Anything an Ultrabook now

To help other PC manufacturers replicate the MacBook Air's runaway sales, Intel defined its specifications as the Ultrabook: slim, lightweight SSD-based laptops without the performance compromises of a netbook. But as soon as they became successful, the vendors slid, applying the hot branding to any old thing in their lineup: Samsung now has 4lb "Ultrabooks" with hard disks and optical drives.

Dan Ackerman charts how they lost sight of what they were doing, even after "Intel even set aside $300 million to help PC makers develop these new systems."

Instead of looking for an Intel ultrabook sticker on a laptop and knowing that it's going to be very thin, very light, rely on SSD storage, boot quickly, and run for a long time on a battery charge, now consumers will have to go back to checking the size and weight specs carefully. How is that helpful for anybody? ... The ultrabook, as originally presented, is still an idea whose time has come. Apple's MacBook Air proved that consumers could live without optical drives and large-capacity hard drives, and valued long battery life and portability over ports and connections

As a disappointed and temporary owner of one of these pretty things (I eventually went back to an elderly Thinkpad X200 for daily Windowsing and Linuxery), I'm just going to paste what I wrote months ago about what would happen to Ultrabooks:

Process by which marketing slowly loses sync with reality:
1. The MacBook Air is seen to conquer all.
2. Intel formalizes the sweet spot in computing that it represents, and brands it Ultrabook.
3. Some Ultrabooks are very good and the branding play gets some traction.
4. ????
5. Samsung starts branding refrigerators "Ultrabooks."

Ackerman thinks it's a good thing, though, because now PCs are lighter and better-designed in general. Sure, but that would have happened anyway. The insta-dilution of Ultrabook as a product concept highlights a problem for consumer electronics companies that make one of everything: most of their products fail, which means they become driven by novelty and branding association plays. The idea of making and marketing the same thing the same way for more than a few months is alien to industry DNA coded in the age of Dell computers and 20 new Walkmans a year.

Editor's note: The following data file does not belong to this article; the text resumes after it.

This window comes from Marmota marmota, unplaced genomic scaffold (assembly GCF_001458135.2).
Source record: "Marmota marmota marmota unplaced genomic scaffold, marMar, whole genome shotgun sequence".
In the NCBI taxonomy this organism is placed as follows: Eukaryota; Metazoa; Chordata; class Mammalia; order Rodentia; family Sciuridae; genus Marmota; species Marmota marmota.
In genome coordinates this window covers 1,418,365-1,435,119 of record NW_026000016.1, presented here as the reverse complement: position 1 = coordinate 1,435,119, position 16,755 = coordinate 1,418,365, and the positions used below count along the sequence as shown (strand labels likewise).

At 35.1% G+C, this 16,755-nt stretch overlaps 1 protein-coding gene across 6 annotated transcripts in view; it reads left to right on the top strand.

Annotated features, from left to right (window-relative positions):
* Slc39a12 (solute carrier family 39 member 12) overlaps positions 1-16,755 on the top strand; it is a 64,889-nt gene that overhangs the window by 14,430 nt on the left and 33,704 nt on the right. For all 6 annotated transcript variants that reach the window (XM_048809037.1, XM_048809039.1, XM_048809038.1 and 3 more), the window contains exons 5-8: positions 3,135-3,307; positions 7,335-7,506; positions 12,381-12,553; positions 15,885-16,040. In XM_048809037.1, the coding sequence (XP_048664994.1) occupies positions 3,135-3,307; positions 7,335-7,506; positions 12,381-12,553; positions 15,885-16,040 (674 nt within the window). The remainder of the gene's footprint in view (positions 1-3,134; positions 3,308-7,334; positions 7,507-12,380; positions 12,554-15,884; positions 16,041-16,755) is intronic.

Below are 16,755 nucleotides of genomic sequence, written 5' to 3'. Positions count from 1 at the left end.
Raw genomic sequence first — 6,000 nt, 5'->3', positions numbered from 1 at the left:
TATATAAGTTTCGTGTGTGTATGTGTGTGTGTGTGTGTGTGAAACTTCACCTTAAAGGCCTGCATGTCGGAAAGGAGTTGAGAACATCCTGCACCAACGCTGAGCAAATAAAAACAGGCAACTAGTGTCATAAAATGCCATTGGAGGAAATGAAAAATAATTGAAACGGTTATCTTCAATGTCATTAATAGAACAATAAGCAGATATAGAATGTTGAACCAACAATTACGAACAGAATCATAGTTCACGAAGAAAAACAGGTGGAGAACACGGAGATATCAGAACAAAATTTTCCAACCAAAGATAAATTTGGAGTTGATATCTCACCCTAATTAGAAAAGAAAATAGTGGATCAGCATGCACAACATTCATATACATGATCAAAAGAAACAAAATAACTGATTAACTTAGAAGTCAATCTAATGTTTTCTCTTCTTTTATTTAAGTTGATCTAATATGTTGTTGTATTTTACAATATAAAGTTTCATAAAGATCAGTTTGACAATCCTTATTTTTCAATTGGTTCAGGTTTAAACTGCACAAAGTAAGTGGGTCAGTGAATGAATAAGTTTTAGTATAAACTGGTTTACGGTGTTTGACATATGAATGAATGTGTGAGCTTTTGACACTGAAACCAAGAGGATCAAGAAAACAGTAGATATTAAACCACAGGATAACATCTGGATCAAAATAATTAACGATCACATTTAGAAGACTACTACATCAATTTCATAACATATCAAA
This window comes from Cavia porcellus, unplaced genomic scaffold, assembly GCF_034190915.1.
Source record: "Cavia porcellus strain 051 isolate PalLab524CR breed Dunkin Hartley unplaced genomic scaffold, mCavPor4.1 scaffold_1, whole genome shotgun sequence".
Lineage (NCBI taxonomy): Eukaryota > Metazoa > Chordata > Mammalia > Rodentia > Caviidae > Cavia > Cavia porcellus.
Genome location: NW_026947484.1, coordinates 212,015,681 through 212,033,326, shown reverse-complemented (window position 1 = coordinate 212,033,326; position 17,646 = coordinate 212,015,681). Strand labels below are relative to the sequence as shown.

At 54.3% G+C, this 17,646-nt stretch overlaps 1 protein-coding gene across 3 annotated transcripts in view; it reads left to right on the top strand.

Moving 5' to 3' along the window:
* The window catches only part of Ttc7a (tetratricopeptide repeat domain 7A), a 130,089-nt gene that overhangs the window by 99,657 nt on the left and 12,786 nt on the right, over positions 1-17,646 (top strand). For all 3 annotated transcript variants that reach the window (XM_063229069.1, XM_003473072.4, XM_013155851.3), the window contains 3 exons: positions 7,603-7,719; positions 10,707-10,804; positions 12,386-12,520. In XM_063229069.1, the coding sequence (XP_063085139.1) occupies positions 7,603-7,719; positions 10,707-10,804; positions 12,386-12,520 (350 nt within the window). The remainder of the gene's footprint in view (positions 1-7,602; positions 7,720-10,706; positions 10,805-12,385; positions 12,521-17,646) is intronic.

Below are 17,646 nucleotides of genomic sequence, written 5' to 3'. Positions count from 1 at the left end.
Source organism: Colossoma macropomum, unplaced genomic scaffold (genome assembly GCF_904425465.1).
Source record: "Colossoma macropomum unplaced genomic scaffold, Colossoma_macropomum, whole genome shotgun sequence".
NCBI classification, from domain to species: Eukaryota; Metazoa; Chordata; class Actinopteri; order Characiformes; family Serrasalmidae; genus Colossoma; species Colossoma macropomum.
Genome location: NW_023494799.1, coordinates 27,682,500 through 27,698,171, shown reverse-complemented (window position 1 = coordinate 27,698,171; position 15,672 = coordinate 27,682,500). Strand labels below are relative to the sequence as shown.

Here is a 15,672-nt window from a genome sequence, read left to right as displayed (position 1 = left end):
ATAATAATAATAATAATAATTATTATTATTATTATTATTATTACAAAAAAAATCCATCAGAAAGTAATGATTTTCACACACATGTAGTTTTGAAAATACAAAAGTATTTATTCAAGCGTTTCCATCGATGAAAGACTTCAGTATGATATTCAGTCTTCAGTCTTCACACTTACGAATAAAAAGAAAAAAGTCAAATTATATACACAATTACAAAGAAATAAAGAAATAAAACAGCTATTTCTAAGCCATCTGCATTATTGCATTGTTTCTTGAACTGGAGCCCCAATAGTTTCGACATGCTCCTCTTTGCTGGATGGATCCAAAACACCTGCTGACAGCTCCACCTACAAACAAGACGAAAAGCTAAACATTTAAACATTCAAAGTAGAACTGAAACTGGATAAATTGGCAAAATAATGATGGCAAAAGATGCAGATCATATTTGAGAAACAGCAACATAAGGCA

1. I like the idea of an ultrabook, but I don’t like the small SSD drives, and SSDs don’t seem ready for prime time anyway.  Truth be told, if I were shopping for an ultrabook, I’d look for one with a big hard drive even if it DOES corrupt the class a little.

    1. I fly a lot, and lugging around a heavy laptop through numerous airports can get tiresome. I don’t need a big hard drive, so I have been looking at ultrabooks. But it seems to me that given the specs many are overpriced.  If I wanted to pay a macbook air price I would just buy a macbook air.

      The margins are most certainly better on ultrabooks than anything else right now, which I am sure plays a big role in everything being called an ultrabook now.

    2. SSDs might not be ready for prime time in a server, but in a laptop?  Of course they are.  Think about how often laptops get tossed around, put in backpacks, etc.  A magnetic hard drive is a fragile moving part that was never intended for laptop use.  Solid state is the only solution that makes sense for a mobile device.

      But the fact is, you need a good backup solution either way with a laptop.

  2. Didn’t the same thing happen with netbooks a few years ago? It started out meaning a 2 pound laptop with a tiny screen (like the original Asus EEE) and eventually expanded to mean basically anything.

      1. Having actually followed that link you provided, I can see you’re… passionate about this subject. I hesitate to respond, but here goes:

        Compared to just about every other current laptop.

        Specs are not why you buy a MBA.

        1. Compared to just about every other current laptop. Specs are not why you buy a MBA.

          Could you be more specific? (no pun intended)

          You know we’re comparing Ultrabooks here, not just laptops of any size and weight, correct?

        2. > Having actually followed that link you provided, I can see you’re… passionate about this subject.

          Understatement of the century (or at least the thread :))

  3. I have a 11″ MBA and it wipes the floor with anything on the market for weight vs. size vs. performance.  And are we really whining about the cost of a notebook that will last 2-3 years that gets used every single day and still has a great resell value?  Relative to a 1994 DX2/66 which cost me over $2000, all computers are dirt cheap.  I for one an not poor enough to care about a few of $100 on a laptop if its ultralight and does everything I need instantly.

Comments are closed.